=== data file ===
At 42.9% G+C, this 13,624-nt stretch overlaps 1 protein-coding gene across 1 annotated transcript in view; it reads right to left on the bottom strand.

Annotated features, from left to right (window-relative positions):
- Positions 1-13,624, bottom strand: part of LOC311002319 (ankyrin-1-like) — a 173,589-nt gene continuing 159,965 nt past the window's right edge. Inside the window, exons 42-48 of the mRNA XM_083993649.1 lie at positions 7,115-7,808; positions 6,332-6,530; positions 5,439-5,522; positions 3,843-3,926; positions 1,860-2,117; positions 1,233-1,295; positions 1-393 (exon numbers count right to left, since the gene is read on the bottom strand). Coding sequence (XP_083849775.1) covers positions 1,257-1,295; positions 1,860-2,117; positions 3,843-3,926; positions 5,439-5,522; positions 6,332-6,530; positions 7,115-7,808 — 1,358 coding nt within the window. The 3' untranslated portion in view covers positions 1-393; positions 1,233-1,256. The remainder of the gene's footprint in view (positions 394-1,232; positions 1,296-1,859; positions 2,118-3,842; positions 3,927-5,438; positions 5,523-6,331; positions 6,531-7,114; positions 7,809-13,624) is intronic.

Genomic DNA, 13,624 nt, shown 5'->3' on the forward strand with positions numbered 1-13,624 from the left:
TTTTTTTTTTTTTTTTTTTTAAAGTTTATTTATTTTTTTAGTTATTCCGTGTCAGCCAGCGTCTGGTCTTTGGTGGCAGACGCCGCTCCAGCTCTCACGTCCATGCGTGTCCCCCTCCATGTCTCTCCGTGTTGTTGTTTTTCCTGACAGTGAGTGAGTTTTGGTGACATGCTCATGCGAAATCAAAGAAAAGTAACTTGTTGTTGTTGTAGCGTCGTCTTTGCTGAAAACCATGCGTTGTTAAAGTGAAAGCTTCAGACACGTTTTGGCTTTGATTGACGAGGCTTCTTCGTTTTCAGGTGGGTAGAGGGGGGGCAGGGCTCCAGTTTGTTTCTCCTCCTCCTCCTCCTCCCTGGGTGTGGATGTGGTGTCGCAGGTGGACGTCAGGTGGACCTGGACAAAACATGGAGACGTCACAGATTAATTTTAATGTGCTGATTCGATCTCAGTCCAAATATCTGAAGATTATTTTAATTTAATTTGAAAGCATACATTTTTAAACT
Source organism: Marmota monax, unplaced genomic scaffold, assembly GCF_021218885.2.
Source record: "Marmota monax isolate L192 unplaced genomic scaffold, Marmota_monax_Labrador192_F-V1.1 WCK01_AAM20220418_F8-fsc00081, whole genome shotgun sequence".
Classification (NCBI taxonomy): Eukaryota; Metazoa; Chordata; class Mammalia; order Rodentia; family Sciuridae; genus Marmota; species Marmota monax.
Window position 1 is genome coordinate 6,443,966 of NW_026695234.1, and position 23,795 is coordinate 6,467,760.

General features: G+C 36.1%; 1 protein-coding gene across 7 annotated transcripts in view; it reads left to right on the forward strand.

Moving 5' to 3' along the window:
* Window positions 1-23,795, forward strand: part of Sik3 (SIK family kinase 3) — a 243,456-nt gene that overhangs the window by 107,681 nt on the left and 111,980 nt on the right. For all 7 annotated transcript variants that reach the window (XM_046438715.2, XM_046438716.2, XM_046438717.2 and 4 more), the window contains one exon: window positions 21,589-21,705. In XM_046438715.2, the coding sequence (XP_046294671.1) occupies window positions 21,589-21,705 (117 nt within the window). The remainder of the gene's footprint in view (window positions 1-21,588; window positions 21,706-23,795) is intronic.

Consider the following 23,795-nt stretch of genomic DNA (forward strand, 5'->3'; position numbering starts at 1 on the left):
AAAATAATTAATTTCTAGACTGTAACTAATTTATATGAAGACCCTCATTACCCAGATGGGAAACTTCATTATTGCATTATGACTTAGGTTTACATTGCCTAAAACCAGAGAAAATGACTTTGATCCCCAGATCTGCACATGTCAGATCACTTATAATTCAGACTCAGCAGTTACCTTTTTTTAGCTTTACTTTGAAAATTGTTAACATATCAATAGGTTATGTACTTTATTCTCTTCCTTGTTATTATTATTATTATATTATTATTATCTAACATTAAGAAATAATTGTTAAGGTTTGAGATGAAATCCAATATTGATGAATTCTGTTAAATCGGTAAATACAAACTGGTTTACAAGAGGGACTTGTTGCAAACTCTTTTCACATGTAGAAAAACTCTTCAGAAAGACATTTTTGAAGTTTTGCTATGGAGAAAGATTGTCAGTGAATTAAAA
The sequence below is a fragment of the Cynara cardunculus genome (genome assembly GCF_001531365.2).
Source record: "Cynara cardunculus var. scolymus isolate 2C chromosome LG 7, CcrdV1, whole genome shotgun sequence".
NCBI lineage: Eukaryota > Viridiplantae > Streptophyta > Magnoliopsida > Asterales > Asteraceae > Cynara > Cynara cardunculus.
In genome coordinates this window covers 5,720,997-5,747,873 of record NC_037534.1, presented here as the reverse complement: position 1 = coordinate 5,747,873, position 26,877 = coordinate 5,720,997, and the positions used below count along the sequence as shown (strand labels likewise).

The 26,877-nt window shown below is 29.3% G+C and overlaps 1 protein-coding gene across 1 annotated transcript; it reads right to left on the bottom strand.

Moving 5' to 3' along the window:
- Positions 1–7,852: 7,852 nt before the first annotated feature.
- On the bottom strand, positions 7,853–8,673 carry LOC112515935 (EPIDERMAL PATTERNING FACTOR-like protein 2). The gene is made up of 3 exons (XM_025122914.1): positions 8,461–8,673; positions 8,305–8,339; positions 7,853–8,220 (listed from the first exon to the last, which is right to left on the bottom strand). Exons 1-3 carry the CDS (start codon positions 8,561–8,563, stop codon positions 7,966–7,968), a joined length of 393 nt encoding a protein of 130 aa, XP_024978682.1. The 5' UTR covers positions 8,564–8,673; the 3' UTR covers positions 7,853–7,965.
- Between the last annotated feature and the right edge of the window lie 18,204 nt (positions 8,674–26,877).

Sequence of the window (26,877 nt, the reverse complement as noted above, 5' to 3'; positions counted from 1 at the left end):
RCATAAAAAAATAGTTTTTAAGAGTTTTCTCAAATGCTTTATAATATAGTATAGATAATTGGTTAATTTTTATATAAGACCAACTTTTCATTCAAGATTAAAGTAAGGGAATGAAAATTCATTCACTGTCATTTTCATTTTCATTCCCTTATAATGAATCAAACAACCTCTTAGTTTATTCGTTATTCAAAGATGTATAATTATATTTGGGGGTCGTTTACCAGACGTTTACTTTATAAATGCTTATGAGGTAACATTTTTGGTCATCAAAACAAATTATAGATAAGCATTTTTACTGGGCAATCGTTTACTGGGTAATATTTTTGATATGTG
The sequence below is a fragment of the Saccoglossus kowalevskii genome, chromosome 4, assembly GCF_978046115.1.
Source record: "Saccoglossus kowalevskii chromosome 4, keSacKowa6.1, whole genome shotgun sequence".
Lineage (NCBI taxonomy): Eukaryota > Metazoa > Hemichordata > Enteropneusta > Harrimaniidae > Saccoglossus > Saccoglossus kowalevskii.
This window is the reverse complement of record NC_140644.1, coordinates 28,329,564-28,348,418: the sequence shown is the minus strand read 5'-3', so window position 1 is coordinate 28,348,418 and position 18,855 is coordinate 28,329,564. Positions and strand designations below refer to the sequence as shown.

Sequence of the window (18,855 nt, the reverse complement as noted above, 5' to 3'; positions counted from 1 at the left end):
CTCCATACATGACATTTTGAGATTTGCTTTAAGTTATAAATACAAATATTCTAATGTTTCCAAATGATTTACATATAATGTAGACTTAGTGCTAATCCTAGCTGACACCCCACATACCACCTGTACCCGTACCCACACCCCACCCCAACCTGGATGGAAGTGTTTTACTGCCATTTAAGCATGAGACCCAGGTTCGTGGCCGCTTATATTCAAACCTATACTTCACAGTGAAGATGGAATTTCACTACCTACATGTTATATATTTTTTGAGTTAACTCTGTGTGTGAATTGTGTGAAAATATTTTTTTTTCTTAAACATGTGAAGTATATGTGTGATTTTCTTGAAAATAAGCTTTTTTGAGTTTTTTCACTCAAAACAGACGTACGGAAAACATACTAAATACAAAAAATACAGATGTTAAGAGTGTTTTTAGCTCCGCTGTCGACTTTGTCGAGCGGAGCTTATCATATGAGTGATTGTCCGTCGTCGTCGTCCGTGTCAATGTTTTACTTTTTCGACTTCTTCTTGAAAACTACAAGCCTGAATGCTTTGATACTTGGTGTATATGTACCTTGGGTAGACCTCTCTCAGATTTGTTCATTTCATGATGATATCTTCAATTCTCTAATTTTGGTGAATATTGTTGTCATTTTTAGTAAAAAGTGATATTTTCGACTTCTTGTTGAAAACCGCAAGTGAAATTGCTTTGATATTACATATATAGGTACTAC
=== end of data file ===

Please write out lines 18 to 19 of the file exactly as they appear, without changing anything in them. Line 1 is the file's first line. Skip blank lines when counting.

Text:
In genome coordinates this window covers 5,720,997-5,747,873 of record NC_037534.1, presented here as the reverse complement: position 1 = coordinate 5,747,873, position 26,877 = coordinate 5,720,997, and the positions used below count along the sequence as shown (strand labels likewise).

The 26,877-nt window shown below is 29.3% G+C and overlaps 1 protein-coding gene across 1 annotated transcript; it reads right to left on the bottom strand.